student locking computerThere are various internet scams that parents can protect their student(s) (and themselves) from. In fact, you can expect that new ones and different slants on old ones will continue to appear. Here are some common ones:

  • Phishing Scams: This is when scammers try to obtain personal information such as passwords, credit card information, or social security numbers. They often do this by sending emails that appear to be from a legitimate source, such as a bank or school, and ask the recipient to provide sensitive information.
  • Tech Support Scams: This is when scammers pretend to be from a legitimate tech support company, such as Microsoft or Apple, and offer to fix a non-existent problem with the student’s computer. They then charge an exorbitant fee for their services.
  • Social Media Scams: This is when scammers create fake social media profiles or pages to trick students into clicking on links that lead to malware or other harmful websites.
  • Scholarship Scams: This is when scammers offer fake scholarships or financial aid opportunities in exchange for personal information or payment of a fee.
  • Online Shopping Scams: This is when scammers create fake online stores or auction sites to sell fake or non-existent products. They then collect payment and disappear, leaving the student without the product or their money.

Please educate yourself and your students(s) about these and other scams you learn about. Make sure they understand the importance of protecting their personal information and not sharing it with strangers online.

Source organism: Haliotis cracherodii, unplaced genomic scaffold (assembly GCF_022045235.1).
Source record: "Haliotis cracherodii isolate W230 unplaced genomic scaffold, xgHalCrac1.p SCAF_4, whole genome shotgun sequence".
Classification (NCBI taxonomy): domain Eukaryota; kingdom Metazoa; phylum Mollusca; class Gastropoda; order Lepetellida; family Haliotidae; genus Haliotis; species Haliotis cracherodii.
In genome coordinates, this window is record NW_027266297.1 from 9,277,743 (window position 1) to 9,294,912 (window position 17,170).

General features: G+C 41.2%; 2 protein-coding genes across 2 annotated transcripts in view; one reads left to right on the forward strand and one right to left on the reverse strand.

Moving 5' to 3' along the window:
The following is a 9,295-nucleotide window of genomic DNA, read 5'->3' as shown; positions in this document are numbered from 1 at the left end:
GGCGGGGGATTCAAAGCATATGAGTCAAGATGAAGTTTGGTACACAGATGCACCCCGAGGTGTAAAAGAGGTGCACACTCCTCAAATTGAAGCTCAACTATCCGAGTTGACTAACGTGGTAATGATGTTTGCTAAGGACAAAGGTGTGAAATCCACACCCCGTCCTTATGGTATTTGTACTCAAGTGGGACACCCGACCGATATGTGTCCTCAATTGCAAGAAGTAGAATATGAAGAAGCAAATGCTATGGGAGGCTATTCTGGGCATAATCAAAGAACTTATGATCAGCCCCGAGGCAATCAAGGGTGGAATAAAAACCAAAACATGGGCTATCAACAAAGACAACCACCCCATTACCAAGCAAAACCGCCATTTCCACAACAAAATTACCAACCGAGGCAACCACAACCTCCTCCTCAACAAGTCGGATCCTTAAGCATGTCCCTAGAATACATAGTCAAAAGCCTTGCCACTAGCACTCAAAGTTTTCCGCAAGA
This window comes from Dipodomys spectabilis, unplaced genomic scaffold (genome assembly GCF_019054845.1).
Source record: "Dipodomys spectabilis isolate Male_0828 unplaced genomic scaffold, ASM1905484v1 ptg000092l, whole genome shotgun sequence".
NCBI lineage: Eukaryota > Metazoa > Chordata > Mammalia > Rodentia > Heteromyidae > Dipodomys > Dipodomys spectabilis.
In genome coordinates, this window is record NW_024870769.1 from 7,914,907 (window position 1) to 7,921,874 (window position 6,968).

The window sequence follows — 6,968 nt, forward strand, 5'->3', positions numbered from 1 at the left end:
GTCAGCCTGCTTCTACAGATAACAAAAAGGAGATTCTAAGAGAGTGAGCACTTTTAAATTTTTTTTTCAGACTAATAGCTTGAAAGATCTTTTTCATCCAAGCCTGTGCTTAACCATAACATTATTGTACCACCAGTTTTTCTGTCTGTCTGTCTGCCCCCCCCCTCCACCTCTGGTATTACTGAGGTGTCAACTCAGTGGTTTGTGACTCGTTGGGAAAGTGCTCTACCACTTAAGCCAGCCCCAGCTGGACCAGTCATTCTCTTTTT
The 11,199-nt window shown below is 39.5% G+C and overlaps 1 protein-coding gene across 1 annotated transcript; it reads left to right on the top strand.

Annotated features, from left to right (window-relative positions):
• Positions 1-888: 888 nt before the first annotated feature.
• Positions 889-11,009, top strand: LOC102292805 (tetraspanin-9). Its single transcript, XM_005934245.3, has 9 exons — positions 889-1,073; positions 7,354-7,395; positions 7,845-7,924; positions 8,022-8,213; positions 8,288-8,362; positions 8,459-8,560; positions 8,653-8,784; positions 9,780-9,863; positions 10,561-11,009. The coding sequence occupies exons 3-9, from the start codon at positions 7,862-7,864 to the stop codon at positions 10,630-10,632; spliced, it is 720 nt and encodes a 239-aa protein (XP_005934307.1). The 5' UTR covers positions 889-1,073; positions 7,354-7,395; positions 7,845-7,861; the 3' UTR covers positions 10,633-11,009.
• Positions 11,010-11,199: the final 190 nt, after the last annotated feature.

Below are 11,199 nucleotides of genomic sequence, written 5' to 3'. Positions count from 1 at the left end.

Finally, encourage them to ask for help if they’re unsure about something they see or receive online. Scams (suspicious or real) can be reported to several different government agencies:

  • Internet Crime Complaint Center (IC3): IC3 is a partnership between the Federal Bureau of Investigation (FBI) and the National White Collar Crime Center (NW3C). Consumers can file a complaint online through their website.
  • Federal Trade Commission (FTC): The FTC handles various consumer protection issues, including online scams. Consumers can report scams on the FTC website at
  • Anti-Phishing Working Group (APWG): APWG focuses on combating cybercrime, including phishing scams. They encourage individuals to report phishing attempts through their website.
  • Local Law Enforcement: If you believe you’ve been a victim of a scam, it’s a good idea to report it to your local law enforcement agency. They may provide guidance on additional steps to take.
  • The Platform or Website: If the scam occurred on a specific platform or website (social media, online marketplace, etc.), report it to the administrators or customer support of that platform.

When you report the details, you want to include as much as possible, including the nature of the scam, any relevant URLs, emails, or contact information, and any other pertinent information that can assist in the investigation.